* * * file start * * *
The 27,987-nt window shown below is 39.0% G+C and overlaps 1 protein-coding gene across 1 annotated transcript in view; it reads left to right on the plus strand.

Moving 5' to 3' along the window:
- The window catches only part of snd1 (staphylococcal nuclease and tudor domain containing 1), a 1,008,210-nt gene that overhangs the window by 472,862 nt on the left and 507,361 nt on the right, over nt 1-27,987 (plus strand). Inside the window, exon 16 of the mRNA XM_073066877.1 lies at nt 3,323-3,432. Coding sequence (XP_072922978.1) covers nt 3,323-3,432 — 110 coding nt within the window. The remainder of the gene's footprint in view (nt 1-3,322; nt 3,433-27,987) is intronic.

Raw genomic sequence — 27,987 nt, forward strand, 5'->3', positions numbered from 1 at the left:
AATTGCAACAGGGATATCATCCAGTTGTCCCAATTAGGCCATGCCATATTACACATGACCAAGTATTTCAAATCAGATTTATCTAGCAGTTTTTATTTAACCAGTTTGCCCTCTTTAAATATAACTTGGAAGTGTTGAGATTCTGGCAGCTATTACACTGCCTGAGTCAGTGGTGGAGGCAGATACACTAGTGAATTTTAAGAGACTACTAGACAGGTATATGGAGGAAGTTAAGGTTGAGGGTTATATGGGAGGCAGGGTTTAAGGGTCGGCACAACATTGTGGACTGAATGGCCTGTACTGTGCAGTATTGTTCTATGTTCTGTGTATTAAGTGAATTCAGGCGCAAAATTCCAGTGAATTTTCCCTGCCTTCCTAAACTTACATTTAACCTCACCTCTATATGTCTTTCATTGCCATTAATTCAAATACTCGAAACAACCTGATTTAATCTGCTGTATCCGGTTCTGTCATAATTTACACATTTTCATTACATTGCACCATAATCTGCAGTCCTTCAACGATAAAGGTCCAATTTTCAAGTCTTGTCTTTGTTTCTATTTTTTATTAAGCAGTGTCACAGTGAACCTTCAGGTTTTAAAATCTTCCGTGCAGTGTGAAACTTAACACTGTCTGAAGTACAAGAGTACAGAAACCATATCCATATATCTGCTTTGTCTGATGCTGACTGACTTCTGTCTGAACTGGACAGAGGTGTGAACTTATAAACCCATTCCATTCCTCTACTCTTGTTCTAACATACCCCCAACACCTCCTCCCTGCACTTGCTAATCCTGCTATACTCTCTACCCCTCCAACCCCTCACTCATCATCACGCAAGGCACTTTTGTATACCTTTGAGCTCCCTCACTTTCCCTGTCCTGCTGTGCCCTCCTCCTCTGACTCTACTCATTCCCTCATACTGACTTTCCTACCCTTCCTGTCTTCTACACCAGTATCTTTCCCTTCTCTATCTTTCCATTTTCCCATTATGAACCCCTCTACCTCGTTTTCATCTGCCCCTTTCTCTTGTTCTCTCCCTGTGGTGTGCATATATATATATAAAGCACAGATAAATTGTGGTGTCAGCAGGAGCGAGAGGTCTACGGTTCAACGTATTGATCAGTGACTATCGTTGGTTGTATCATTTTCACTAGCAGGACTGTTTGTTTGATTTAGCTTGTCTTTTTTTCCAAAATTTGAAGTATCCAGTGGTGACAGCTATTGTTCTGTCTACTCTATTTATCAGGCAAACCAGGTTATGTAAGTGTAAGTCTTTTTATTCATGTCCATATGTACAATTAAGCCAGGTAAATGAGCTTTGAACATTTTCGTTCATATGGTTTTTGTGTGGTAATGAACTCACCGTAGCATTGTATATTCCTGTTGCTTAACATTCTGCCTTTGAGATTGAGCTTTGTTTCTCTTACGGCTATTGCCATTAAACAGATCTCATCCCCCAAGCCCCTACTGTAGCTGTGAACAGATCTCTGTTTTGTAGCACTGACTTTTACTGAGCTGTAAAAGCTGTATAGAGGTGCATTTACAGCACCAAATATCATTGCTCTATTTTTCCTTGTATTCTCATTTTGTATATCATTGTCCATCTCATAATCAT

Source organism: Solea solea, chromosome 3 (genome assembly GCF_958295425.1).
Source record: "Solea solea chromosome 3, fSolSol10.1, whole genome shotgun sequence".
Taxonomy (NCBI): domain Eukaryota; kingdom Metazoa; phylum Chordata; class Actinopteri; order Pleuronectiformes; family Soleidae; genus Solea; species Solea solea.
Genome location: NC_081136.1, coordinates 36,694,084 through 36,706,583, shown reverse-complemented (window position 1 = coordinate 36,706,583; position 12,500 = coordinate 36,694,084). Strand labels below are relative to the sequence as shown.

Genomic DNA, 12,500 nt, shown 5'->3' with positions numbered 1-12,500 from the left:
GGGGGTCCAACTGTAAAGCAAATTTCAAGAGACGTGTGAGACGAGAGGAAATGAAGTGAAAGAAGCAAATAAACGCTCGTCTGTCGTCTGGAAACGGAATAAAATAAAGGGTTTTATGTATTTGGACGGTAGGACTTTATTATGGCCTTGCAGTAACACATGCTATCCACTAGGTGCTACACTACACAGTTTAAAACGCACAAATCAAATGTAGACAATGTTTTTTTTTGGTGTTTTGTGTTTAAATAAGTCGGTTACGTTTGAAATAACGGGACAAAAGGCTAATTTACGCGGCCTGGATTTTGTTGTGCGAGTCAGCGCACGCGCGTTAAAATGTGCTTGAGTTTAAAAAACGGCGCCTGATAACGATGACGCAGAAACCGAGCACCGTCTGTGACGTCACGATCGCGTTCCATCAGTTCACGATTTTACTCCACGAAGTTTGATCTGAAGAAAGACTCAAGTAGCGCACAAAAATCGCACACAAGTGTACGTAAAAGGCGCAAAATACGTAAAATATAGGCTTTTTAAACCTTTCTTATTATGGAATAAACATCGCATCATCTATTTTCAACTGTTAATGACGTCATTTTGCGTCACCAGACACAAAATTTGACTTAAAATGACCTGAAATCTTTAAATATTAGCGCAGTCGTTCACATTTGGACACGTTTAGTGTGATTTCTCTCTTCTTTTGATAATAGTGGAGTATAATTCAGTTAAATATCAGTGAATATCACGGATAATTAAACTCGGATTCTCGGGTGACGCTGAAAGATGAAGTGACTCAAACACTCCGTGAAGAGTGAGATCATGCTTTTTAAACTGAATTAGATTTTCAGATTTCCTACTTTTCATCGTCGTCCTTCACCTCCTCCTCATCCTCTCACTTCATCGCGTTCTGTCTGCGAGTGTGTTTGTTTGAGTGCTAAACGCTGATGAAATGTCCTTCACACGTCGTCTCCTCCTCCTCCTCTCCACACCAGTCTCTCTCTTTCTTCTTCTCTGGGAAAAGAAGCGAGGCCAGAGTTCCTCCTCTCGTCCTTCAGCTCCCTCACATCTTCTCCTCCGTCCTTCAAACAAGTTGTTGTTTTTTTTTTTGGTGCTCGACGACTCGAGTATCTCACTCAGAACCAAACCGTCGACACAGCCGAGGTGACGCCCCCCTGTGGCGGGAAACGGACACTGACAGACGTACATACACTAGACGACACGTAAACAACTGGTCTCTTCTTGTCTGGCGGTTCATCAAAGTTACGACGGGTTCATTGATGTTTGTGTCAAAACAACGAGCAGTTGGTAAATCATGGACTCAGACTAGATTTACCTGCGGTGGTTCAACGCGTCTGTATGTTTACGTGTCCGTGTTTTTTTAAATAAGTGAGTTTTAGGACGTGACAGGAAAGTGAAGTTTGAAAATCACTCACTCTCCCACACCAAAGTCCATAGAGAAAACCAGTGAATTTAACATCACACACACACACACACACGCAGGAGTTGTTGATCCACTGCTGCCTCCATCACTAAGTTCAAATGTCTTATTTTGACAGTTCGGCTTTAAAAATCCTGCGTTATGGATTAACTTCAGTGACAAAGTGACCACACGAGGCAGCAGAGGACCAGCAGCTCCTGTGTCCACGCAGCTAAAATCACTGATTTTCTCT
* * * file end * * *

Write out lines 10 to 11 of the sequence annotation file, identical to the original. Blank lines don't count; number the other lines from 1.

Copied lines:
Genomic DNA, 12,500 nt, shown 5'->3' with positions numbered 1-12,500 from the left:
GGGGGTCCAACTGTAAAGCAAATTTCAAGAGACGTGTGAGACGAGAGGAAATGAAGTGAAAGAAGCAAATAAACGCTCGTCTGTCGTCTGGAAACGGAATAAAATAAAGGGTTTTATGTATTTGGACGGTAGGACTTTATTATGGCCTTGCAGTAACACATGCTATCCACTAGGTGCTACACTACACAGTTTAAAACGCACAAATCAAATGTAGACAATGTTTTTTTTTGGTGTTTTGTGTTTAAATAAGTCGGTTACGTTTGAAATAACGGGACAAAAGGCTAATTTACGCGGCCTGGATTTTGTTGTGCGAGTCAGCGCACGCGCGTTAAAATGTGCTTGAGTTTAAAAAACGGCGCCTGATAACGATGACGCAGAAACCGAGCACCGTCTGTGACGTCACGATCGCGTTCCATCAGTTCACGATTTTACTCCACGAAGTTTGATCTGAAGAAAGACTCAAGTAGCGCACAAAAATCGCACACAAGTGTACGTAAAAGGCGCAAAATACGTAAAATATAGGCTTTTTAAACCTTTCTTATTATGGAATAAACATCGCATCATCTATTTTCAACTGTTAATGACGTCATTTTGCGTCACCAGACACAAAATTTGACTTAAAATGACCTGAAATCTTTAAATATTAGCGCAGTCGTTCACATTTGGACACGTTTAGTGTGATTTCTCTCTTCTTTTGATAATAGTGGAGTATAATTCAGTTAAATATCAGTGAATATCACGGATAATTAAACTCGGATTCTCGGGTGACGCTGAAAGATGAAGTGACTCAAACACTCCGTGAAGAGTGAGATCATGCTTTTTAAACTGAATTAGATTTTCAGATTTCCTACTTTTCATCGTCGTCCTTCACCTCCTCCTCATCCTCTCACTTCATCGCGTTCTGTCTGCGAGTGTGTTTGTTTGAGTGCTAAACGCTGATGAAATGTCCTTCACACGTCGTCTCCTCCTCCTCCTCTCCACACCAGTCTCTCTCTTTCTTCTTCTCTGGGAAAAGAAGCGAGGCCAGAGTTCCTCCTCTCGTCCTTCAGCTCCCTCACATCTTCTCCTCCGTCCTTCAAACAAGTTGTTGTTTTTTTTTTTGGTGCTCGACGACTCGAGTATCTCACTCAGAACCAAACCGTCGACACAGCCGAGGTGACGCCCCCCTGTGGCGGGAAACGGACACTGACAGACGTACATACACTAGACGACACGTAAACAACTGGTCTCTTCTTGTCTGGCGGTTCATCAAAGTTACGACGGGTTCATTGATGTTTGTGTCAAAACAACGAGCAGTTGGTAAATCATGGACTCAGACTAGATTTACCTGCGGTGGTTCAACGCGTCTGTATGTTTACGTGTCCGTGTTTTTTTAAATAAGTGAGTTTTAGGACGTGACAGGAAAGTGAAGTTTGAAAATCACTCACTCTCCCACACCAAAGTCCATAGAGAAAACCAGTGAATTTAACATCACACACACACACACACACGCAGGAGTTGTTGATCCACTGCTGCCTCCATCACTAAGTTCAAATGTCTTATTTTGACAGTTCGGCTTTAAAAATCCTGCGTTATGGATTAACTTCAGTGACAAAGTGACCACACGAGGCAGCAGAGGACCAGCAGCTCCTGTGTCCACGCAGCTAAAATCACTGATTTTCTCT